Even Colorado’s last state historian skirted the debate: Are residents of Colorado properly known as Coloradans or Coloradoans?
“I have made every effort to weasel out of taking a position,” said Patty Limerick, the CU historian and Center for the American West director who was, from 2016 to 2018, also the state historian.
This magazine took a clear position in 1998, when it adopted the name Coloradan after publishing as Colorado Alumnus for most of the 20th century.
The daily newspaper in Fort Collins takes a diplomatic approach: It retains the title Fort Collins Coloradoan (with the o) — but in its news reports uses the term Coloradan to refer to Colorado residents.
“Invariably, every three months I get someone who calls who says, ‘You do know you’re spelling your paper’s name wrong, right?’” the paper’s editor, Eric Larsen, said in an interview, revealing one strain of thought.
As it happens, readers of this magazine often refer to it as the Coloradoan. Perhaps this reflects that CU Boulder’s student yearbook was called the Coloradoan before switching in the 1930s to Coloradan. Or maybe it simply reflects that both terms remain in use.
But which is right?
Others who have addressed this question have advanced cultural, historical and linguistic arguments, such as the English-language convention — for place names of Spanish origin ending in o — of dropping the o before adding -an to denote a resident, as in "San Franciscan." (The Spanish word Colorado can be translated as “red” or “to turn red.”)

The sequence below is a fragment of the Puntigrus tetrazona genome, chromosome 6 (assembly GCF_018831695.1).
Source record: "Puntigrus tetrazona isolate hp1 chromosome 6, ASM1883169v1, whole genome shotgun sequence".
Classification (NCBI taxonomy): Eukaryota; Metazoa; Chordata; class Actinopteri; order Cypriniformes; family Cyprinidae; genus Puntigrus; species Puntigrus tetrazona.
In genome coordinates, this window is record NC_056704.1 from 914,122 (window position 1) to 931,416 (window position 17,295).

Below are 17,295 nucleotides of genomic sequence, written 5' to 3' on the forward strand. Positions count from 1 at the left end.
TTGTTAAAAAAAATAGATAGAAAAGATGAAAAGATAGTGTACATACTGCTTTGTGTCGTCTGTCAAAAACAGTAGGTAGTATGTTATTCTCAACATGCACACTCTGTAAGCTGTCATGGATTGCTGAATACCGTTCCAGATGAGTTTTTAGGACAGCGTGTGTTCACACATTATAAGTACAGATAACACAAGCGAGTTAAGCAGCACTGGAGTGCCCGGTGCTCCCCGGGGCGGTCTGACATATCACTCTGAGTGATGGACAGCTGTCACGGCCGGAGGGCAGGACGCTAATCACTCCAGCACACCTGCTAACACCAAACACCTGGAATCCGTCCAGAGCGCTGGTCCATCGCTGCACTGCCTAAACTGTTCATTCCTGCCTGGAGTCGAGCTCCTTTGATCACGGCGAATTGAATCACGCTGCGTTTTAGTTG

We humbly offer the following for consideration also: The U.S. Government Printing Office maintains a list of demonyms, or terms for inhabitants of a state. It stipulates Coloradan, not Coloradoan.
Perhaps more compelling is data provided by Google’s Ngram Viewer.
The service allows us to chart trends in the use of words by searching actual references in millions of books published from 1800 through 2000.
While scholars have argued that Ngram results do not perfectly represent popularity — written language doesn’t always mirror spoken language, for example — Ngram offers one clear interpretation of abundant available data. And it shows that each term has at times waxed supreme — but that references to Coloradan clearly surpassed references to Coloradoan in 1969.
Coloradan still held the lead as of 2000, the last year in NGram Viewer’s range. Coloradoan peaked in 1918. “It does seem that Coloradan has prevailed,” said Limerick, “and I am at peace with that.”
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